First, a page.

IMG_0236

All the blisters dried up within the week, and soon my skin only looked like there was a very large, geometrical deeply tan birthmark with lines running in all directions, no longer purply-red. It’s still visible, but fading fast.

Tom’s next trip to Mayo for his third R-Benda cycle is coming up fast. We’ll drive to Jacksonville a week from today, with chemo on Thursday and Friday, then a Neulasta injection on Saturday.  And I plan to be sitting in the “guest” chair right beside him this time.

 

 

 

Don’t Call Me “Caregiver”

Does anybody else have a problem with the word “caregiver?”

Okay, it’s true my husband has mantle cell lymphoma. And yes, when we found out, I bought a big yellow 3-ring binder and tabbed it to keep track of labs, tests, treatments, doctors, reports, travel arrangements, research, emails and faxes.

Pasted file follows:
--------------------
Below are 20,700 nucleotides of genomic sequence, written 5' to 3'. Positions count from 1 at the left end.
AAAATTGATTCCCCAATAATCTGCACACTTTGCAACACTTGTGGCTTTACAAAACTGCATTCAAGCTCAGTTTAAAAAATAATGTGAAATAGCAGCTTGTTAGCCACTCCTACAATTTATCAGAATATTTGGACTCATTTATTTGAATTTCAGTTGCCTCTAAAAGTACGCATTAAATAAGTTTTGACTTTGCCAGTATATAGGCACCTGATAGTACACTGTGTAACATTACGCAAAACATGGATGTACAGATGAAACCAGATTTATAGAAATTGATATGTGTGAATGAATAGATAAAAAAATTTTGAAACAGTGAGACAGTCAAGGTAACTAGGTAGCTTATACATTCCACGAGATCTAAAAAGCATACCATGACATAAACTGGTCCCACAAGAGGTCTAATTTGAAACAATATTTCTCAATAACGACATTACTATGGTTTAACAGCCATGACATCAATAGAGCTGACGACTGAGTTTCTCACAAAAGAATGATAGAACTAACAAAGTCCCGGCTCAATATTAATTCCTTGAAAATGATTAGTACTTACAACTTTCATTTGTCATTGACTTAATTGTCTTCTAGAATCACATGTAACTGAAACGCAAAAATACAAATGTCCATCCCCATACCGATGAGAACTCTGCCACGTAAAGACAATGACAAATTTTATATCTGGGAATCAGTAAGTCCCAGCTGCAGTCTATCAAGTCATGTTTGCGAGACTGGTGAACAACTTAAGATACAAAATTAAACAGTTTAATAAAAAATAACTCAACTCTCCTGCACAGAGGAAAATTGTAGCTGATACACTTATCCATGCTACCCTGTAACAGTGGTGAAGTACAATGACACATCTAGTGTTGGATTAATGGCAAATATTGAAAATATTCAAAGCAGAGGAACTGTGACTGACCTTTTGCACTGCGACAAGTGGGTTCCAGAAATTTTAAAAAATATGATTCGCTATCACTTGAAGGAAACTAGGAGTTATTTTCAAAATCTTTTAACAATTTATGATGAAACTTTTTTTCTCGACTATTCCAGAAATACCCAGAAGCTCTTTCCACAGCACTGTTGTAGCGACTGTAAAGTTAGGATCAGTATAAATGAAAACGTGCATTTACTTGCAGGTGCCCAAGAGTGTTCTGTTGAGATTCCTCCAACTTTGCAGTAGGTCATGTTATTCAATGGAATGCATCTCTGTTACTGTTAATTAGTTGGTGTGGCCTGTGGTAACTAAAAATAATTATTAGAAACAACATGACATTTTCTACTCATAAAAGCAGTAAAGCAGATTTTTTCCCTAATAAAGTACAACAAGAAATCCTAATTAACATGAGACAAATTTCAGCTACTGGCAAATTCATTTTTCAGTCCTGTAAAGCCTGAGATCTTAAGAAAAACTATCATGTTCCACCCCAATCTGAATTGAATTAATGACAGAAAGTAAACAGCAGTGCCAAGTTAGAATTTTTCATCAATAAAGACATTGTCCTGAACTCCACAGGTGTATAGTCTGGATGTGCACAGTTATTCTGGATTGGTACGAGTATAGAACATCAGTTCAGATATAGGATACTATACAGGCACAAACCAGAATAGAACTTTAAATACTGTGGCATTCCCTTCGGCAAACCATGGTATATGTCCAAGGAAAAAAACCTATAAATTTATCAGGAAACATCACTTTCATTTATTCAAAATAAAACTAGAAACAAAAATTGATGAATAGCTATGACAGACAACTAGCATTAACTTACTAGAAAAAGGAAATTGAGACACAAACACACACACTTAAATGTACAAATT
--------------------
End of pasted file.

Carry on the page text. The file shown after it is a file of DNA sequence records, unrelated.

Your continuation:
Yes, I sat in on Tom’s bone marrow biopsy and shared big-eyed looks with the skilled young woman twisting the auger.

Of course, I massage Tom’s feet, legs, back, arms, shoulders and neck until this lean tough man who groans at first finally purrs like a happy tiger. This man who sneaked me peanut butter and jelly sandwiches and spent the night in my room when I was in the hospital a few years ago. This man who would kill anybody before breakfast if they put a dent in my morning smile.

Call me Tom’s mate, best friend, lover, running buddy. “I am Tom’s caregiver” is a sentence that will never cross my lips. It makes him sound passive in his own care, even incapable, and that’s so far off the mark it could be in outer space.